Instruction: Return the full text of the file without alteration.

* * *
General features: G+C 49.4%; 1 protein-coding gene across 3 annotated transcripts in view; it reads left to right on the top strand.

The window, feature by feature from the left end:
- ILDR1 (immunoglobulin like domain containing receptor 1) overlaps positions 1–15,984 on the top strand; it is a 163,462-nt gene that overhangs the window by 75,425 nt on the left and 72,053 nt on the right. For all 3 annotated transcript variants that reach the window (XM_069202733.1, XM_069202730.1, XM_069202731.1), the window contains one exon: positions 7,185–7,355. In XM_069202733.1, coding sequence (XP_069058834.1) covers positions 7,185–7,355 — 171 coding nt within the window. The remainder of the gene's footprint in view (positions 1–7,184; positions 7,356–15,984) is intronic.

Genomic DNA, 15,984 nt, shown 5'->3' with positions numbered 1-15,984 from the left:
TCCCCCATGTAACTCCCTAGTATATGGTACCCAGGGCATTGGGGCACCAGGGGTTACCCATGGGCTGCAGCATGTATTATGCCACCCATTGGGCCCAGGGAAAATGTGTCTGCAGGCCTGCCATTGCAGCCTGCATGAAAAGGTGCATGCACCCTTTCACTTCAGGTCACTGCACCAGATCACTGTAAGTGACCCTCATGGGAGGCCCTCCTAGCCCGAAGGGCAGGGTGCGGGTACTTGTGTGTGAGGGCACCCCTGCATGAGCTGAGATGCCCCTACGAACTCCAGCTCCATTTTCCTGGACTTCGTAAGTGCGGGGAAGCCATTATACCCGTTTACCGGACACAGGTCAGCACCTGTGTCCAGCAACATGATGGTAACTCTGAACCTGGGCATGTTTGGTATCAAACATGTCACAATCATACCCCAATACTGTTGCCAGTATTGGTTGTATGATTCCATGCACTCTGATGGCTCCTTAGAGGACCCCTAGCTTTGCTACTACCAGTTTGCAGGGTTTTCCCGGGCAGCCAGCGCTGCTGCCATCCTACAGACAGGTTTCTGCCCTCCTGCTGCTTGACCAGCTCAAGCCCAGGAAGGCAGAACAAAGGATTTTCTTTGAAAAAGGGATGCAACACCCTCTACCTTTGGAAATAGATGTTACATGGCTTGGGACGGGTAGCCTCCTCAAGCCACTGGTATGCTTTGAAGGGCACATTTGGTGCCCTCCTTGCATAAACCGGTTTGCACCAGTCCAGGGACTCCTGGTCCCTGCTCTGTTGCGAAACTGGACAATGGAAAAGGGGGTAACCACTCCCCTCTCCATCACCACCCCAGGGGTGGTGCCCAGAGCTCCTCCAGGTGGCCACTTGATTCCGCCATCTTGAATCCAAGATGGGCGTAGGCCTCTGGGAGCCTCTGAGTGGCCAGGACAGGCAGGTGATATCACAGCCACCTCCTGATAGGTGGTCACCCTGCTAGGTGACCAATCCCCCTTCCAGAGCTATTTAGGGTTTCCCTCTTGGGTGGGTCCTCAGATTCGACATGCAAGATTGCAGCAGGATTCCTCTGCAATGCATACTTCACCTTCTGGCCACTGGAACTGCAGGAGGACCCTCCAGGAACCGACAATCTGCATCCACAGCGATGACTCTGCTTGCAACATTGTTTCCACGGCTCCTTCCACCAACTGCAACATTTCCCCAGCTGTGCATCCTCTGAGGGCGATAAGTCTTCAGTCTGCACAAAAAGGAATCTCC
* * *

General features: G+C 49.4%; 1 protein-coding gene across 3 annotated transcripts in view; it reads left to right on the top strand.

The window, feature by feature from the left end:
- ILDR1 (immunoglobulin like domain containing receptor 1) overlaps positions 1–15,984 on the top strand; it is a 163,462-nt gene that overhangs the window by 75,425 nt on the left and 72,053 nt on the right. For all 3 annotated transcript variants that reach the window (XM_069202733.1, XM_069202730.1, XM_069202731.1), the window contains one exon: positions 7,185–7,355. In XM_069202733.1, coding sequence (XP_069058834.1) covers positions 7,185–7,355 — 171 coding nt within the window. The remainder of the gene's footprint in view (positions 1–7,184; positions 7,356–15,984) is intronic.

Genomic DNA, 15,984 nt, shown 5'->3' with positions numbered 1-15,984 from the left:
TCCCCCATGTAACTCCCTAGTATATGGTACCCAGGGCATTGGGGCACCAGGGGTTACCCATGGGCTGCAGCATGTATTATGCCACCCATTGGGCCCAGGGAAAATGTGTCTGCAGGCCTGCCATTGCAGCCTGCATGAAAAGGTGCATGCACCCTTTCACTTCAGGTCACTGCACCAGATCACTGTAAGTGACCCTCATGGGAGGCCCTCCTAGCCCGAAGGGCAGGGTGCGGGTACTTGTGTGTGAGGGCACCCCTGCATGAGCTGAGATGCCCCTACGAACTCCAGCTCCATTTTCCTGGACTTCGTAAGTGCGGGGAAGCCATTATACCCGTTTACCGGACACAGGTCAGCACCTGTGTCCAGCAACATGATGGTAACTCTGAACCTGGGCATGTTTGGTATCAAACATGTCACAATCATACCCCAATACTGTTGCCAGTATTGGTTGTATGATTCCATGCACTCTGATGGCTCCTTAGAGGACCCCTAGCTTTGCTACTACCAGTTTGCAGGGTTTTCCCGGGCAGCCAGCGCTGCTGCCATCCTACAGACAGGTTTCTGCCCTCCTGCTGCTTGACCAGCTCAAGCCCAGGAAGGCAGAACAAAGGATTTTCTTTGAAAAAGGGATGCAACACCCTCTACCTTTGGAAATAGATGTTACATGGCTTGGGACGGGTAGCCTCCTCAAGCCACTGGTATGCTTTGAAGGGCACATTTGGTGCCCTCCTTGCATAAACCGGTTTGCACCAGTCCAGGGACTCCTGGTCCCTGCTCTGTTGCGAAACTGGACAATGGAAAAGGGGGTAACCACTCCCCTCTCCATCACCACCCCAGGGGTGGTGCCCAGAGCTCCTCCAGGTGGCCACTTGATTCCGCCATCTTGAATCCAAGATGGGCGTAGGCCTCTGGGAGCCTCTGAGTGGCCAGGACAGGCAGGTGATATCACAGCCACCTCCTGATAGGTGGTCACCCTGCTAGGTGACCAATCCCCCTTCCAGAGCTATTTAGGGTTTCCCTCTTGGGTGGGTCCTCAGATTCGACATGCAAGATTGCAGCAGGATTCCTCTGCAATGCATACTTCACCTTCTGGCCACTGGAACTGCAGGAGGACCCTCCAGGAACCGACAATCTGCATCCACAGCGATGACTCTGCTTGCAACATTGTTTCCACGGCTCCTTCCACCAACTGCAACATTTCCCCAGCTGTGCATCCTCTGAGGGCGATAAGTCTTCAGTCTGCACAAAAAGGAATCTCC